10. Bruising, abrasions and lacerations: minor injuries in children I

Simon J Young, Peter L J Barnett and Ed A Oakley
Med J Aust 2005; 182 (11): 588-592.


  • Minor injuries in children (those that could reasonably be expected to heal with minimal medical intervention) are extremely common. The possibility of more serious injuries should be considered and excluded early.

  • Successful examination requires gaining the child’s trust, relieving pain early, and using a flexible and creative examination technique.

  • Bruising may suggest a more serious underlying injury, or the bruising pattern may indicate non-accidental injury or a bleeding disorder.

  • Superficial abrasions and lacerations can be safely cleaned with good quality water, and all foreign material should be removed. Deeper wounds with suspected damage to nerves, tendons or circulation need formal exploration under a general anaesthetic.

  • Good local anaesthesia can be produced by topical preparations, and many wounds can be closed with tissue adhesives with an excellent cosmetic result.

  • Antibiotics should be prescribed for specific circumstances, such as wounds with extensive contamination or tissue damage, and all children with injuries should be checked for adequate tetanus cover for prophylaxis.

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  • Simon J Young1
  • Peter L J Barnett2
  • Ed A Oakley3

  • Department of Emergency Medicine, Royal Children’s Hospital, Parkville, VIC.



This article is based on the clinical practice guidelines of the Royal Children’s Hospital, Melbourne. These are readily available on the internet at . We would like to acknowledge all the past and present staff of this hospital who have contributed to these guidelines, and thus assisted with this article.

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  • 3. McKenzie I, Gaukroger PB, Ragg P, Brown TCK. Manual of acute pain management in children. New York: Churchill Livingston, 1997.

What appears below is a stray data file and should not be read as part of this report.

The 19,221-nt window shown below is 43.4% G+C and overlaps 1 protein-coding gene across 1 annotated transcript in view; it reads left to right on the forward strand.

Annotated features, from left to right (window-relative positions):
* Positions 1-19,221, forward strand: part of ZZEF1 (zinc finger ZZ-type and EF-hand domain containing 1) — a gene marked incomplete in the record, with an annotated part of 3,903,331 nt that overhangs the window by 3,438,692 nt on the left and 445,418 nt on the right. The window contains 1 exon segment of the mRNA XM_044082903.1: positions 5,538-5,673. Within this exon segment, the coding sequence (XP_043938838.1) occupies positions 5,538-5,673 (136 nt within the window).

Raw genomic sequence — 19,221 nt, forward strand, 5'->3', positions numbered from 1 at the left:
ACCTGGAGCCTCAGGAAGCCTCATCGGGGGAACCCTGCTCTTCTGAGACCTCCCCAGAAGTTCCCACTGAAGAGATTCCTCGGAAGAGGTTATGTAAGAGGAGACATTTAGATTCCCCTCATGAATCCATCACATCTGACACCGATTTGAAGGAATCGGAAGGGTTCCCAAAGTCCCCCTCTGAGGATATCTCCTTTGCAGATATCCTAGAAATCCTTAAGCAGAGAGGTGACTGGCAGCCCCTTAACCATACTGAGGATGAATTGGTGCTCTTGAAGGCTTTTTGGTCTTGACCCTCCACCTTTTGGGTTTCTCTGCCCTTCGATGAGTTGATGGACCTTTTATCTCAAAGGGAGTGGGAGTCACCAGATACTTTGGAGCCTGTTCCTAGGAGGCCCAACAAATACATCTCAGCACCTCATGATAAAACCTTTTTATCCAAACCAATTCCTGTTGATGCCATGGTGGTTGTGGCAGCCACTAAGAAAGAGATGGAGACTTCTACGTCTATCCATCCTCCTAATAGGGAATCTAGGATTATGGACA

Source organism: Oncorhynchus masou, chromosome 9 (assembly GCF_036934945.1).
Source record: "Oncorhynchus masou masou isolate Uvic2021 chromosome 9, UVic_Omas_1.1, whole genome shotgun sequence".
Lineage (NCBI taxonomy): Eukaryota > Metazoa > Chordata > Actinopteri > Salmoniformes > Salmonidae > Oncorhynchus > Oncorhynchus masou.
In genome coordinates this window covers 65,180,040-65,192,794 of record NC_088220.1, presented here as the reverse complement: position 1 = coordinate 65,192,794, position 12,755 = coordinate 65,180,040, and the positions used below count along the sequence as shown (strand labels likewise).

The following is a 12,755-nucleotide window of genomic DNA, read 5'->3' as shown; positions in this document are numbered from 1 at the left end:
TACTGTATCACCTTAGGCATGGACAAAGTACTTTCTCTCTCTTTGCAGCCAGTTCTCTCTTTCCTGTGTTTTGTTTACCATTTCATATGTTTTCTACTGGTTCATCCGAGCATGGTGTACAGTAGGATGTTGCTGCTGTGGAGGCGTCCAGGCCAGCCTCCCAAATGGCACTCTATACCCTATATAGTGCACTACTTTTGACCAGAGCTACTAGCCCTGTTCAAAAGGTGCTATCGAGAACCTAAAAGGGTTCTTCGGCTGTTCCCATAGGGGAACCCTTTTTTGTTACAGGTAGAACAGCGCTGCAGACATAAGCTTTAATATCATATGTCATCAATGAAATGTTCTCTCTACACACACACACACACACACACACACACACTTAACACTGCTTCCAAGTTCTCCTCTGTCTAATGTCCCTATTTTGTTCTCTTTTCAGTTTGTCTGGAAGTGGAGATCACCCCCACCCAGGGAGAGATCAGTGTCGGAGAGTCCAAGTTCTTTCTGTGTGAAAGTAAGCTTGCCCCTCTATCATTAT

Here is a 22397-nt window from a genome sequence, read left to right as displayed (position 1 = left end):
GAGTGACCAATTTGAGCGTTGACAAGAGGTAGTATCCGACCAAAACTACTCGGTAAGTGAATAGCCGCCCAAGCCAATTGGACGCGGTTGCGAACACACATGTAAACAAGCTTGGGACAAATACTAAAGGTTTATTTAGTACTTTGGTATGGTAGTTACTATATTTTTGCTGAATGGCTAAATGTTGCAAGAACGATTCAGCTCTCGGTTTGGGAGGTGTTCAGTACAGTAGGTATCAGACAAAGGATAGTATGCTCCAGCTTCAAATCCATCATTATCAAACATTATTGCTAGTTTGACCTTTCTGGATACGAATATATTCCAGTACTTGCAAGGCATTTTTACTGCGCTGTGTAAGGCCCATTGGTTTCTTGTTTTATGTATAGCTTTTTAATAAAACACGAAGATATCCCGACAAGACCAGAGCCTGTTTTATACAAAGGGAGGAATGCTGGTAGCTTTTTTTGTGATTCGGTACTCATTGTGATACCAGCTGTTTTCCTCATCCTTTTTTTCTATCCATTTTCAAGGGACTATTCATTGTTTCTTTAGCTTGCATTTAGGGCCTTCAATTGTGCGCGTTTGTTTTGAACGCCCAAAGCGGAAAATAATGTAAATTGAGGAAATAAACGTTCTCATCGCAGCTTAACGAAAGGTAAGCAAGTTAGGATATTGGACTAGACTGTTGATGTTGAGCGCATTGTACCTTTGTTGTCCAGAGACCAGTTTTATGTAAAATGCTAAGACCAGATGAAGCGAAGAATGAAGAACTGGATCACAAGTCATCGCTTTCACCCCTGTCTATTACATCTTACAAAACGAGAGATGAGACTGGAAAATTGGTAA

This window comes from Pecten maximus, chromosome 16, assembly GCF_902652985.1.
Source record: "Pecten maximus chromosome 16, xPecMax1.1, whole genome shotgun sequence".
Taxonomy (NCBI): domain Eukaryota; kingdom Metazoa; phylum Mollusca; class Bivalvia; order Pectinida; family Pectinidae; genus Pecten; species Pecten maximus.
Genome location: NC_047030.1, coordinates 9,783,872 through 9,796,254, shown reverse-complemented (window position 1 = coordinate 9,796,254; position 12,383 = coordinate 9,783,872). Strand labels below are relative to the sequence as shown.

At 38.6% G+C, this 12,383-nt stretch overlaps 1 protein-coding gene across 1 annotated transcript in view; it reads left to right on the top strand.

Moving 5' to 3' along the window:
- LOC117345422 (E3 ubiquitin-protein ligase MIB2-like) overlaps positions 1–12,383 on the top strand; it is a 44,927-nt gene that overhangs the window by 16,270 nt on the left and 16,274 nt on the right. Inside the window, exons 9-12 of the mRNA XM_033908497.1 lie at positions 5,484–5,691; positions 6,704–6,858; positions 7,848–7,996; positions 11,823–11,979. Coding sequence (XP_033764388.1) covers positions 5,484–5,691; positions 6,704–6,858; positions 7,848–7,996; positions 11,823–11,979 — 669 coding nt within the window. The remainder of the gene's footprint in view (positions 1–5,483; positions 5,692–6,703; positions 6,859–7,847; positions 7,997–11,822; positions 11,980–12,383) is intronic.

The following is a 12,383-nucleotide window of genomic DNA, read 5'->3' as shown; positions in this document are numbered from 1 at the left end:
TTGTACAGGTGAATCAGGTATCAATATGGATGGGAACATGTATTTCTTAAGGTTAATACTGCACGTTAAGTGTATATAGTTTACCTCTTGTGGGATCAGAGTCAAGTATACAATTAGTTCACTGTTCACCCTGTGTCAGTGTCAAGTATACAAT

• 4. Luhmann JD, Kennedy RM, Porter FL, et al. A randomized clinical trial of continuous-flow nitrous oxide and midazolam for sedation of young children during laceration repair. Ann Emerg Med 2001; 37: 20-27.
  • 5. Ferguson C. Topical anaesthetic versus lidocaine infiltration to allow skin closure in children. Available at: (accessed Mar 2005).
  • 6. Zempsky WT, Karasic RB. EMLA versus TAC for topical anesthesia of extremity wounds in children. Ann Emerg Med 1997; 30: 163-166.
  • 7. Bush S. Topical anaesthesia use in the management of children’s lacerations, a postal survey. J Accid Emerg Med 2000; 17: 310-311.
  • 8. Thompson S. Tap water is an adequate cleansant for minor wounds. Available at: (accessed Mar 2005).
  • 9. Farion K, Osmond MH, Hartling L, et al. Tissue adhesives for traumatic lacerations in children and adults. Cochrane Database Syst Rev 2001; (4): CD003326.
  • 10. Therapeutic guidelines: antibiotic. Version 12. Melbourne: Therapeutic Guidelines, 2003.
  • 11. The Australian immunisation handbook. 8th ed. Canberra: Australian Government Department of Health and Ageing, 2003. Available at: (accessed May 2005).
  • 12. National Health and Medical Research Council. How to use the evidence: assessment and application of scientific evidence. Handbook series on preparing clinical practice guidelines. Table 1.3: Designation of levels of evidence. Canberra: NHMRC, February 2000: 8. Available at: (accessed Mar 2005).


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